NU’s coaches wanted Adebawore to become an every-down type of player and increase his number of plays per game from 40 to 60, so the Kansas City product worked tirelessly on his conditioning to complement his off-the-charts power. Hooten said Skoronski developed a Slater-like “grit factor” over the offseason and made massive strides in his strength, improving his bench press by 80 pounds and squat by 120 pounds. 

“Both guys also have freakazoid strength numbers,” head coach Pat Fitzgerald said. “Just to watch both of their maturations athletically, competitively, fundamentally on the field — both have really pushed each other, which has been fun to watch.”


Adebawore and Skoronski’s commitment to improving themselves and their team made them natural fits to be among the Cats’ five captains for 2022. For most of their careers in Evanston, both players have preferred to let their play do the talking, but coaches say they’ve noticed both emerging as more vocal leaders this season.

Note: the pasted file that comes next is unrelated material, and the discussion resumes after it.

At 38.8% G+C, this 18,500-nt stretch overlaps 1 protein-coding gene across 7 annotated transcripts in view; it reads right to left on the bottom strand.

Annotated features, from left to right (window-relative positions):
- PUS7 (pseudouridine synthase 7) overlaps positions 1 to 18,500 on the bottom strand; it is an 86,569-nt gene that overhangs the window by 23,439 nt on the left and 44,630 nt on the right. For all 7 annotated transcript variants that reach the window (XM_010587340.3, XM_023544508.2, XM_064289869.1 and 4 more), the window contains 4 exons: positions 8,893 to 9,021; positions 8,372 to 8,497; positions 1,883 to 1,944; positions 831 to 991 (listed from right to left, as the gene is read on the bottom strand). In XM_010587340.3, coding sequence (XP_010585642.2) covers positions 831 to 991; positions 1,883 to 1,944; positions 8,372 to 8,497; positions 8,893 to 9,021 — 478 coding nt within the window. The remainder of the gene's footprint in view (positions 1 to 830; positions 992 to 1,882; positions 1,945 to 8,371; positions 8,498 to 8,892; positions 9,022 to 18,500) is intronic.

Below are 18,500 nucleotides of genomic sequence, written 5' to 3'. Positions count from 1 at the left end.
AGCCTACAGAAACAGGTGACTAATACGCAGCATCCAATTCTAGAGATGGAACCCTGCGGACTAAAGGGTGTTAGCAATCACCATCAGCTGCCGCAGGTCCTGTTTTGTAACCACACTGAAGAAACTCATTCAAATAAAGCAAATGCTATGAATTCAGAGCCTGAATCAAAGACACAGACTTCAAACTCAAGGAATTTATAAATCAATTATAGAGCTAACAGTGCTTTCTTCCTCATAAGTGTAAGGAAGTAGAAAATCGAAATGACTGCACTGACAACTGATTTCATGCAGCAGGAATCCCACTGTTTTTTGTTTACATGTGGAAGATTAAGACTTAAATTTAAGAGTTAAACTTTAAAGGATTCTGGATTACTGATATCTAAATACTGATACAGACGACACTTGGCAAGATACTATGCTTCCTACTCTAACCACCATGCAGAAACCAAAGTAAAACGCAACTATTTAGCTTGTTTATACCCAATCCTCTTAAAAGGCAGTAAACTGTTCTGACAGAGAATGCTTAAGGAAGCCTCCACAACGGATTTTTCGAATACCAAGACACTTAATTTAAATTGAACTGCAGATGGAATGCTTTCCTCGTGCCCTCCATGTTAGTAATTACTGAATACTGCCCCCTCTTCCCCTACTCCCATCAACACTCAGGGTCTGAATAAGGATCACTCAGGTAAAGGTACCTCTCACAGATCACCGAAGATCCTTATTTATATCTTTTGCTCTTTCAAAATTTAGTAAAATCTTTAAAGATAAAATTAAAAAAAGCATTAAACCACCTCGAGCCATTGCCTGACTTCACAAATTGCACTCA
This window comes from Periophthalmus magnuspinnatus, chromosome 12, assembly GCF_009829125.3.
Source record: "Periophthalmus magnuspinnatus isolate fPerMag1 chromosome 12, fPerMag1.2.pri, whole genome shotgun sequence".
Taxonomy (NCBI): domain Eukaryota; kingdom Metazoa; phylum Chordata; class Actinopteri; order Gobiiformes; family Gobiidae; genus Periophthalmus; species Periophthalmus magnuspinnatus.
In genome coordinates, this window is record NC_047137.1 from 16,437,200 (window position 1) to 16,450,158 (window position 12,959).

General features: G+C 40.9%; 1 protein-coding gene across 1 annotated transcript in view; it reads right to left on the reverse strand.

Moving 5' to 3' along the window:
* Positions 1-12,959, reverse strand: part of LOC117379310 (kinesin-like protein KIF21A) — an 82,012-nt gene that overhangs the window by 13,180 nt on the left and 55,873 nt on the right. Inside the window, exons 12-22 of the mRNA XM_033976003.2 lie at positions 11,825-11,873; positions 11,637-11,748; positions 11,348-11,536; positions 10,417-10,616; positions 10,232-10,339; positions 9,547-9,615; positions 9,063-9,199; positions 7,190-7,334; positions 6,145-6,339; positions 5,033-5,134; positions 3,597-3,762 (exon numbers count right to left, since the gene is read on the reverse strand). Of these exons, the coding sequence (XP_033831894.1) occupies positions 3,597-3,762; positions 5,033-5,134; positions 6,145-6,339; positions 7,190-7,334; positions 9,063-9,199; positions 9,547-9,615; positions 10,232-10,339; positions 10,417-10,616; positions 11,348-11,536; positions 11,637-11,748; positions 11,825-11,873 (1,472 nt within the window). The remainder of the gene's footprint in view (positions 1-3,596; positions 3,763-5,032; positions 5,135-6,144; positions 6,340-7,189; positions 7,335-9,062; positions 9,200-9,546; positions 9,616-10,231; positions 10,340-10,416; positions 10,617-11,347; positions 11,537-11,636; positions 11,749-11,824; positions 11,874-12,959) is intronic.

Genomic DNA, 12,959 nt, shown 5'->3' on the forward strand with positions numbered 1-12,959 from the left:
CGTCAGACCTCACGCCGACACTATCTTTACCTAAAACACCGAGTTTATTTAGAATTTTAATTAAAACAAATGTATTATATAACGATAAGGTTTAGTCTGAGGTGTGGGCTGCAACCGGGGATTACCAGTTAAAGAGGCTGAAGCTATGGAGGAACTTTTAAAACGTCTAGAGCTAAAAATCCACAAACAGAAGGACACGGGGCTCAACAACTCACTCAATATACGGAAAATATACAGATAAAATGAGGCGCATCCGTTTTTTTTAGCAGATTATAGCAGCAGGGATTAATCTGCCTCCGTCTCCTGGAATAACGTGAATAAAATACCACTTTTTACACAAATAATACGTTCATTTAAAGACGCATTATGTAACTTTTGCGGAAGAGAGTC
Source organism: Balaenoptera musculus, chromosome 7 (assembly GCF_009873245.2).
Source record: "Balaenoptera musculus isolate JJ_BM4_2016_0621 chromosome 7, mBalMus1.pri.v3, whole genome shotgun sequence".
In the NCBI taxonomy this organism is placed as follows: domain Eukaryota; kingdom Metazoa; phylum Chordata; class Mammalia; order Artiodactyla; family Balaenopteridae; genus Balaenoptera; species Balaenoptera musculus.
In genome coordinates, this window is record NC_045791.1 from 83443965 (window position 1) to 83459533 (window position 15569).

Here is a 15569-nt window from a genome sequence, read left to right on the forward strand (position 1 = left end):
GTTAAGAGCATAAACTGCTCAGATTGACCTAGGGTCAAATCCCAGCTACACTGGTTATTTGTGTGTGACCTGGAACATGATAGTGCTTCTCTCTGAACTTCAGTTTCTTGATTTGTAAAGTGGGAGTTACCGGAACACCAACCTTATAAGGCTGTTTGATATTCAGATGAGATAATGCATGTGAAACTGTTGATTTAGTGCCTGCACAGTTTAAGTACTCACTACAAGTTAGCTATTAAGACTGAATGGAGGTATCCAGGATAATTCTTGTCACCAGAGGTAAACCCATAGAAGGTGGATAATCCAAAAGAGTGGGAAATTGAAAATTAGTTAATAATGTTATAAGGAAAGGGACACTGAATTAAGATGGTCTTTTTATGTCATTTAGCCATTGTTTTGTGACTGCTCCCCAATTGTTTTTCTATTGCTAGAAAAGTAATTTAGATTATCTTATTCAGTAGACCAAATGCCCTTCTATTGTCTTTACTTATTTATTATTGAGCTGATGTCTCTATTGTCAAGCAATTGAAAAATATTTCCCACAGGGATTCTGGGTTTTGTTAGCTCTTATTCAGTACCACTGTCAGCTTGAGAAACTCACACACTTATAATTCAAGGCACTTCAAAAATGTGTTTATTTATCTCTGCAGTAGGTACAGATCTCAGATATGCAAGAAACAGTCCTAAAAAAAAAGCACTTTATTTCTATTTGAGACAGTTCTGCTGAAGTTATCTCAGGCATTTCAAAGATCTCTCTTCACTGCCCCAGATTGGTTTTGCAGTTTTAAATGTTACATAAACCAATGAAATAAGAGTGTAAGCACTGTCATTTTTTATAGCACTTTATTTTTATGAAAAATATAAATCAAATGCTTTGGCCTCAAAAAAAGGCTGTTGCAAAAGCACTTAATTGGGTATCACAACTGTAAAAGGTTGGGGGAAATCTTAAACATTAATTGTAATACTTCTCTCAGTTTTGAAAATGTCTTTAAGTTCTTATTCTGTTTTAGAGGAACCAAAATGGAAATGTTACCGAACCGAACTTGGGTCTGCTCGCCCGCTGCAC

“When your leaders are your best players, guys will immediately look to see what their tempo is, what their attitude is, what their approach to the daily grind is,” Anderson said. “Now they’re using their voice, voicing their opinions, their thoughts, their mindset.”

Therein lies the most difficult challenge each player faces: bringing their teammates with them. 

Skoronski leads all collegiate offensive linemen in Pro Football Focus’s pass-blocking grade metric and made the site’s Midseason All-America Team, while Adebawore’s athleticism has helped him gain traction as a potential first-round pick. Still, the goal that fueled the players’ offseason grind — team success and a return to the Big Ten Championship — has eluded the Cats so far.

After edging out Nebraska 31-28 in the season opener, NU has lost five straight games, including all four of its home games. The Cats are in danger of finishing at the bottom of the conference for a second straight year, with ranked squads in No. 2 Ohio State and No. 18 Illinois still ahead.

“Things aren’t going the way that we want them to go right now, and they’re doing an unbelievable job of keeping that culture,” Hooten said. “That’s the number one thing, and they’re the catalyst for that.”